Today was the finish line. We’ve been waiting for it since November 14 when Clark and Amanda got the call that their baby boy would be born in a few hours, that they could come to the hospital and wait for him. They were there when he was born, and they were the first to hold him. They gave him his first bottle. They changed his first diaper. They brought him home to his (borrowed from family friends at the last minute) crib. They gave him his first bath, his first kisses. But they couldn’t call him their son. For months, even after so much paperwork and legal counsel, there have been sleepless nights, the possibility of the birth parents changing their minds. Momentary panic after a phone call from the lawyer that turned to relief and comfort that could only come from the hand of God by night.
2014 has been a very hard year, regardless of what I write here. This is a place that I would sometimes force myself to write something positive even when it felt like darkness was surrounding us. I remember that this blog was a dark day. I couldn’t think of anything else that was good that day. But there was still something. January was a tremendously hard month for my business, and by February business was booming again. In February, after being well for 8 amazing months, I suffered a major attack that landed me on the operating table for the first time in my life. In March, we all lost our beloved Beau and I was scheduled for a second surgery. They found and removed what was making me sick, and I’ve been feeling good since. Through all of that, my parents, my brother and Amanda were stuck in a no man’s land of overwhelming joy that a baby boy brought into their homes, tempered by the sorrows of an uncertain future without him. Some days we all felt sick. On my hospital bed 2 weeks ago, my mantra was, “If we can just get to April 11. It could all be behind us.”
Walker’s birth mother signed the forms that made him theirs the day he was born. She was brave and selfless. Her sacrifice was our family’s indescribable joy. She’s a blessing in ways she can’t possibly fathom. The father refused to consent. He informed the lawyers that he would be appearing at the adoption finalization to contest. We were sick with worry, but did all we could to give it to God, to feel him moving around it all. Around us.
This morning, the birth father, a stranger we’ve never seen, walked into the courtroom in downtown Laurel.
The judge asked him, “Do you contest the adoption of the child?”
He said, “I do not. I will sign the waiver.”
The lawyers were stunned. They hadn’t prepared for this. He turned over all of his rights at the last minute—without a fight. Without contest. Before Ben and I could even make the 1 block to the courthouse, I got a text from my brother. It said “It’s over. We won.”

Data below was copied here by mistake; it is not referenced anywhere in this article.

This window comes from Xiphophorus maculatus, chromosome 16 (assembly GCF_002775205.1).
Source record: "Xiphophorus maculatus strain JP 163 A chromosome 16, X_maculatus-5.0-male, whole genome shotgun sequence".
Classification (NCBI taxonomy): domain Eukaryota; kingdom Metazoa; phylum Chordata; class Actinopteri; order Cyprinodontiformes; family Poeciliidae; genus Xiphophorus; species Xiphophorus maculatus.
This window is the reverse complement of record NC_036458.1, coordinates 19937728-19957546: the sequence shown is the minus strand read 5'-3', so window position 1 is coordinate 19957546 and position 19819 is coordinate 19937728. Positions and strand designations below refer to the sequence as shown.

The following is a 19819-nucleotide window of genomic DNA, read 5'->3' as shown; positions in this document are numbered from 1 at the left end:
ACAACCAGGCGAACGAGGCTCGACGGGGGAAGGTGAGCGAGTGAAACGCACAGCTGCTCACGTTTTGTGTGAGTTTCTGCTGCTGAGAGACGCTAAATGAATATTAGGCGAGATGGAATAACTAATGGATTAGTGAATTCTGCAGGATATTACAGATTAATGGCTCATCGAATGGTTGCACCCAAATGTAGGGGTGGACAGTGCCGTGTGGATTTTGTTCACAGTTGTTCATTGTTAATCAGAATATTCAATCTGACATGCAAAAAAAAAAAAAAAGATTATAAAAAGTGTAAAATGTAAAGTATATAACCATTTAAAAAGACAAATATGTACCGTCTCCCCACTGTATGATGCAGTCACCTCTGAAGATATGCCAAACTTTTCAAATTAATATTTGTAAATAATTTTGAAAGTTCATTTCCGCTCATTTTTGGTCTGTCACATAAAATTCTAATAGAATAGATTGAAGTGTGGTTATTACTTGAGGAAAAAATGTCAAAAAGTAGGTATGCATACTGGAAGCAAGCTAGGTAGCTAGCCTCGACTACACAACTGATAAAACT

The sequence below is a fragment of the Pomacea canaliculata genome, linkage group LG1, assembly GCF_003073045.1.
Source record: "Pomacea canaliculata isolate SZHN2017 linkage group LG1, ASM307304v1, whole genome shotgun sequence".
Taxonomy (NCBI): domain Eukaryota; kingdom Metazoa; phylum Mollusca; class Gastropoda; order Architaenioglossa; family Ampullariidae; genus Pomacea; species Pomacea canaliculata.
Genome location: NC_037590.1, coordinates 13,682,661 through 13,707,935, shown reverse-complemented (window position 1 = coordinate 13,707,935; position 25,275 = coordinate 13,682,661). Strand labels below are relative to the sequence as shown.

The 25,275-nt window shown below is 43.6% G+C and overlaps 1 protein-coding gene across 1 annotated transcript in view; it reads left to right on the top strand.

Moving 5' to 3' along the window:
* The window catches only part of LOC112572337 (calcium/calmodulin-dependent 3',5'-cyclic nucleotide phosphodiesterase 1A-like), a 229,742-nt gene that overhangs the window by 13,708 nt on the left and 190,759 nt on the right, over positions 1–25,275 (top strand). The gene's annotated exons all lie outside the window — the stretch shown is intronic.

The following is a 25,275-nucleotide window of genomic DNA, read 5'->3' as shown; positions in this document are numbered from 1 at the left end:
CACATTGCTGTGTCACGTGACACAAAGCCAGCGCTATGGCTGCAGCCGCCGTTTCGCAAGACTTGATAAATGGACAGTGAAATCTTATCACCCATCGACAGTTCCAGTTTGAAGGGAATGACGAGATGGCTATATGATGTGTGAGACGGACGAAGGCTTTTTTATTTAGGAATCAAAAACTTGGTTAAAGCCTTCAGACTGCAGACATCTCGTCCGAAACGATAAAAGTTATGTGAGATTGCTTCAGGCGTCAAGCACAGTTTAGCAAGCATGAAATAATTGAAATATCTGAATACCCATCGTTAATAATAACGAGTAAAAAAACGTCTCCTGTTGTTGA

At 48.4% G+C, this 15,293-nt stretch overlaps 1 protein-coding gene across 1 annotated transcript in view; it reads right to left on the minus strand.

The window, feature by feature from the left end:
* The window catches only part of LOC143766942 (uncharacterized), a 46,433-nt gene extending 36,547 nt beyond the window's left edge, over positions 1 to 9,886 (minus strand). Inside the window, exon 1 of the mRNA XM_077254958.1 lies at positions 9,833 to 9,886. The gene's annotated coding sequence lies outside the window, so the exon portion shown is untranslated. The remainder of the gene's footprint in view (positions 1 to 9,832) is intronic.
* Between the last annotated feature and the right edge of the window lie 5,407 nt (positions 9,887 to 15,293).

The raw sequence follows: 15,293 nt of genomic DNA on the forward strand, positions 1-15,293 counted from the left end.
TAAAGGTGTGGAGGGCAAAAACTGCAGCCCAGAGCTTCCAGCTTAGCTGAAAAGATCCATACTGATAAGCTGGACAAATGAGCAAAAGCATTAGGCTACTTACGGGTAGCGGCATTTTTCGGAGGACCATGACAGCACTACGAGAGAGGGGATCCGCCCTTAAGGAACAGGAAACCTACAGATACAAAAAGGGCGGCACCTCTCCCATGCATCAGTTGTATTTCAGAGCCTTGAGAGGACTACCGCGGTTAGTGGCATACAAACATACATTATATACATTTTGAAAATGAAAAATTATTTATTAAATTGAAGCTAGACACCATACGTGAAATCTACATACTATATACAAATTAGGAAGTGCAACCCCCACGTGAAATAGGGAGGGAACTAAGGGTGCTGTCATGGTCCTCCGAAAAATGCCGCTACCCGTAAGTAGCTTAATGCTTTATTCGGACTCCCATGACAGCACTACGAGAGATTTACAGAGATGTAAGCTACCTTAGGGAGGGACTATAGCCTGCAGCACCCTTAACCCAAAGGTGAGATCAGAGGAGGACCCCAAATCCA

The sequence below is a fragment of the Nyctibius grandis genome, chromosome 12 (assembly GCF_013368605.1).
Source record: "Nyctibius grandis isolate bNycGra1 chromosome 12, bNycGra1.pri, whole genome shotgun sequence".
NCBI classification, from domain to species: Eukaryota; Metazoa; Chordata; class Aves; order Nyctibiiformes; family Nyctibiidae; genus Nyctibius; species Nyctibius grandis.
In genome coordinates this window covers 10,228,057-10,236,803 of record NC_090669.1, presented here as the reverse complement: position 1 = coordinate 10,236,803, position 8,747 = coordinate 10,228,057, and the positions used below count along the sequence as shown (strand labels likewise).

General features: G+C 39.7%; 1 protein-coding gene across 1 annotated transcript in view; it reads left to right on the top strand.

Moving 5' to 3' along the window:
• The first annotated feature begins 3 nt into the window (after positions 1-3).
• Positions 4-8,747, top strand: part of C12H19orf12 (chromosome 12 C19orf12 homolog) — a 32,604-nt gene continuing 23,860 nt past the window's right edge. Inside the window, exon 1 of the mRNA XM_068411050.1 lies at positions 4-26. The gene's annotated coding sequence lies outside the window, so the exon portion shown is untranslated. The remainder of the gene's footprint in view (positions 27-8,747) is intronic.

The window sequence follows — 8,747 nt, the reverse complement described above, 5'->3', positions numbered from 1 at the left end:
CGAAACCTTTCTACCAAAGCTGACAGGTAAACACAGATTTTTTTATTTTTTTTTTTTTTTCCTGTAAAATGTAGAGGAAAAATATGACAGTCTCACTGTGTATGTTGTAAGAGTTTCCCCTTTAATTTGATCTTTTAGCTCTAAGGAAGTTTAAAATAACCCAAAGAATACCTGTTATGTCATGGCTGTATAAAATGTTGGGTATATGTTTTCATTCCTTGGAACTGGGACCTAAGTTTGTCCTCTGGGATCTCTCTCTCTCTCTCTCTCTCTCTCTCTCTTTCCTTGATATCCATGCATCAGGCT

One of the many advantages of living in a small town your whole life includes knowing everyone else who’s been here your whole life. There were 7 people in that courtroom besides our family and the birth father. Judge McKenzie, whom my parents have known for a million years. Mr. Smith, the bayliff who was a dear friend of my grandfather’s who pets Chevy and Baker in the mornings on our runs past the courthouse. Alana, the court reporter who almost shares my exact birthday, who grew up with me, who spent the night at my house and sang songs from The Bodyguard in the backyard with me. Mr. Bob, our family lawyer who is better known as one of my parents’ closest friends, whom you can find on their back deck on Ole Miss game days in the fall. Mrs. Melinda—his wife, my mama’s tennis partner and international travel buddy. Mrs. Concetta, the clerk who was mama’s best friend in high school—a fellow former NEJ Tiger cheerleader. Mr. Moss, the bulky bayliff guarding the door (who reminds me of an old sea captain)—my parents’ next door neighbor who said he normally doesn’t let folks bring in food, drinks or weapons but he’d let it slide with me and Ben (with a wink and a chuckle). We were surrounded by familiar faces of friendship and love. We felt God moving there, overwhelmingly. The birth father signed his papers and left immediately, without event or hesitation.
At the end of the hearing, Judge McKenzie said, “Congratulations to this family on your new baby boy. This case is closed.” He gave us a thumbs up from the podium with a huge grin on his face. We all clapped and cheered, and the whole cast of Southern characters you could find in a Jan Karon novel met on the floor of the courtroom and hugged.
Mr. Moss said, “I love adoption hearings. I get more sugar than I did at senior prom.”
The judge held Walker up for a photo.
We cried. We were stunned. 5 months of worry, solved after 10 minutes in court.
Shirley, their case lawyer working with Mr. Bob was all smiles for the first time in weeks.
Because Ben and I live in town, our house is always the central meeting point for my family, the county dwellers who come to town for work every day. We all met on the porch for a celebration. Clark and Amanda haven’t slept in days, but today they could breathe again. And laugh. There was fried chicken and champagne.
Last night my Streams in the Desert devotional for April 9 said this:
“So all things are working for the Lord’s beloved;
Some things might be hurtful if alone they stood;
Some might seem to hinder; some might draw us backward;
But they work together, and they work for good,
All the thwarted longings, all the stern denials,
All the contradictions, hard to understand.
And the force that holds them, speeds them and retards them,
Stops and starts and guides them—is our Father’s hand.”
I felt hot tears welling as I read those words.
This is my brother and his son, John Walker Rasberry:
Now that everything is final and permanent forevermore, you’ll be seeing a lot more of him here.